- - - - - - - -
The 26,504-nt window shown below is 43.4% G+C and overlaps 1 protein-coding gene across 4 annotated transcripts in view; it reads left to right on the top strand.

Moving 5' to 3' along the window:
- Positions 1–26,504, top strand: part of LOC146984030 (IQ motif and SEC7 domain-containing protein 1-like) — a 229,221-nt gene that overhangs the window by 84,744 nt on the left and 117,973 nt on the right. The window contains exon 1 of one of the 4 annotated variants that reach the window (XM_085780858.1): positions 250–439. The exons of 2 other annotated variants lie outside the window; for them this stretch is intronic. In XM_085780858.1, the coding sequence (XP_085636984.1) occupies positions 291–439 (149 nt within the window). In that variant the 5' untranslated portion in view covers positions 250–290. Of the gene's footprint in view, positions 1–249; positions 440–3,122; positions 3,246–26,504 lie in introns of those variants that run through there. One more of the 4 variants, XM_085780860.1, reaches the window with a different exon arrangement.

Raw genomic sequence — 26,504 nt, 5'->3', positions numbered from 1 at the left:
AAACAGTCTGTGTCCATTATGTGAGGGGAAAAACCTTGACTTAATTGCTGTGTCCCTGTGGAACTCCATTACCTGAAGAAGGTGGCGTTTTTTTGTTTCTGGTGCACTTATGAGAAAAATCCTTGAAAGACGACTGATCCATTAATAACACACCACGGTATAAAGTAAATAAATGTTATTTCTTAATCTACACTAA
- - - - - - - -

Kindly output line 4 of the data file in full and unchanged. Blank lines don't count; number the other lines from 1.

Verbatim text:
Raw genomic sequence — 26,504 nt, 5'->3', positions numbered from 1 at the left: